“We are living in an upside-down world. Our wild, strong bodies are sedentary. Intimacy is down, and passivity and isolation are up. Our weak, needy hearts are lonely. We are anxious, tired, overwhelmed, and addicted to technologies we don’t fully understand, yet our culture has little to say about something we all feel. We are barreling down the highway of technological “progress,” and no one’s got the playbook; the rules of the road are yet to be written” – Christina Crook, The Joy of Missing Out: Finding Balance in a Wired World
The beauty of analog conflict
There is a tactile brilliance to analog media. The sound of a hardback novel’s spine cracking for the first time. The soft crackle and pop as the needle glides along a well-worn Simon and Garfunkel LP. Analog media is honest, uninterrupted, and most importantly, it is a physical object with which you engage.
Digital media falls short on a number of fronts. Digital music often compresses sound and obscures the natural equalization of the mastered record. Digital books sometimes omit page numbers, images, and even original aspects of the text.
It should come as no surprise then that in our digital presence and conflict online we miss some of the most important features of an authentic, analog conflict. When we engage online it is not with our whole self. We are after all living breathing creatures with interests, opinions, and histories. We cannot capture this dynamic nature for other people in a profile picture and 140 characters – no matter how descriptive emojis become. Nor can we comprehend someone’s full intentions through their poorly thought out quips on Facebook that were intended primarily for friends and family.
Our relationships and conflicts are mediated through the online world when we participate in social media and comment sections. There are benefits and costs to participating in this system. Obvious benefits are the ability of friends, family, and colleagues to network and share information. Another benefit is giving a voice to those who have long been silenced. The internet is full of stories of the underdog being given a voice and power to advance the cause of equality and justice.
Some of the costs to engaging online are that we may see a lot of information, but only what we want. We also may unwittingly share false truths. However, most importantly I believe we fail to see the person on the other side of conflict. Even though we can see hundreds of pictures of this person and every post they have ever liked, we do not see them as we would in person.
When we engage in a digital conflict we are only engaging with that person’s digital self, disembodied from the person lovingly created in the image of God. Engaging in digital conflicts separates our experience of dialogue with any sense of a person’s story, their attentive eyes, their trembling hands, and their physical presence inviting a peaceful exchange of ideas.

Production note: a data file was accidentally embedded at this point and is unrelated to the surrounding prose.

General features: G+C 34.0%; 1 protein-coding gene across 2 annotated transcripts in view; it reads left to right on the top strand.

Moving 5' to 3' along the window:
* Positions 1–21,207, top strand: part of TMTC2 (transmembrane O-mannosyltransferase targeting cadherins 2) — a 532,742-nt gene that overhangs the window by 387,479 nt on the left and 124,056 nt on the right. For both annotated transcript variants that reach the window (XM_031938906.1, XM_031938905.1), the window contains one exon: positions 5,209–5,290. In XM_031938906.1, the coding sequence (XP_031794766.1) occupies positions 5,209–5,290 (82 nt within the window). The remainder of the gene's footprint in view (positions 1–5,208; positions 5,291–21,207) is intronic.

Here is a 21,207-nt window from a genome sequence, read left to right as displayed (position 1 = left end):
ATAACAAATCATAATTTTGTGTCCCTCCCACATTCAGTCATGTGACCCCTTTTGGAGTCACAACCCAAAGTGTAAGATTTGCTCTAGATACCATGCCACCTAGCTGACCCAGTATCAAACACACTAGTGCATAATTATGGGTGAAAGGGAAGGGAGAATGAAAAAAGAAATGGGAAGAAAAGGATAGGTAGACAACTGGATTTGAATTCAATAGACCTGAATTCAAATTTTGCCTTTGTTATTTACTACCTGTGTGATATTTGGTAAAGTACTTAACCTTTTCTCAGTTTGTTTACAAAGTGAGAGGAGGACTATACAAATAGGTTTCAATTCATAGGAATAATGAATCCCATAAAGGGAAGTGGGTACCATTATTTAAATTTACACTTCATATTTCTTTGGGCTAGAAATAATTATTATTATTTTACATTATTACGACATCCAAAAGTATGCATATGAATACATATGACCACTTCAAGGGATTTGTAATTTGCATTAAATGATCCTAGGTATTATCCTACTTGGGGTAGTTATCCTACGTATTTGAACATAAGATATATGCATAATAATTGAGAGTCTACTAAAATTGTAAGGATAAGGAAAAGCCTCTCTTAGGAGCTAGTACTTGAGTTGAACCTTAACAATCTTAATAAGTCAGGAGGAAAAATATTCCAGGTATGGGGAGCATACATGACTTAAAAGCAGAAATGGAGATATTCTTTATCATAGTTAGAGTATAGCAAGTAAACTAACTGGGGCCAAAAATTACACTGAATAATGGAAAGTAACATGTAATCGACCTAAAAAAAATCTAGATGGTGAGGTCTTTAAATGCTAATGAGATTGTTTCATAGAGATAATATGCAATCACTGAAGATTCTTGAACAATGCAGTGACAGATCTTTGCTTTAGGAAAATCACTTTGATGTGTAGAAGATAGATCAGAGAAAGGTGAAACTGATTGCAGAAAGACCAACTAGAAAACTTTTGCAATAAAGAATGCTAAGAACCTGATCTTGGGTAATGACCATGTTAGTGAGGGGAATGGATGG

Social media obscures our particularity and frailty. We then replace our deficiencies and hurt with the polished, pristine façade we use to impress the world. Our online conflict revolves around pitting these digital versions of ourselves against one another with an army of secondary parties interjecting, derailing, or refining the argument.
The beauty of analog conflict is that it is between persons- real human persons with faces that smile and eyes that cry. Analog conflict also has risks in the digital age. We risk entering into an argument without the ability to fact check our opponents’ every word. We risk facing one another and revealing our weakness. But we also risk the chance that we will truly listen to one another. Analog conflict gives us the chance to hear without formulating a quick reply that will be posted and skimmed within 30 seconds.
The quote I posted at the top of this article by Christina Crook is about how we hurt ourselves and others through our haphazard use of technology in the digital age. I commend her book to you and suggest you faithfully consider some of her recommendations for how we ration our internet use. I also want to offer a solution to her statement that the “rules are yet to be written.”
My offer to the Christian reader is that we follow a rule of love. That in all that we do, say, like, or share online it should be done with a spirit of love. When we engage in a clash of values, ideas, facts, or opinions, it should be done with a preference for the analog. In this way we honor Jesus’ command that “If your brother or sister sins, go and point out their fault, just between the two of you” (Matt. 18:15). Nothing we do online is just between two people. We do far more harm when we attempt to shame, embarrass, and discredit one another publicly. When we invite friends and enemies to an “analog” conflict, we invite them to the beauty and messiness of life together.
However, not all conflicts will take place through face to face dialogue. So at the end of the day, the main question we must ask ourselves about conflict online is: What differentiates Christians in the way they approach conflict online? What distinguishes our actions and reactions from the those of others?
Grace and Peace,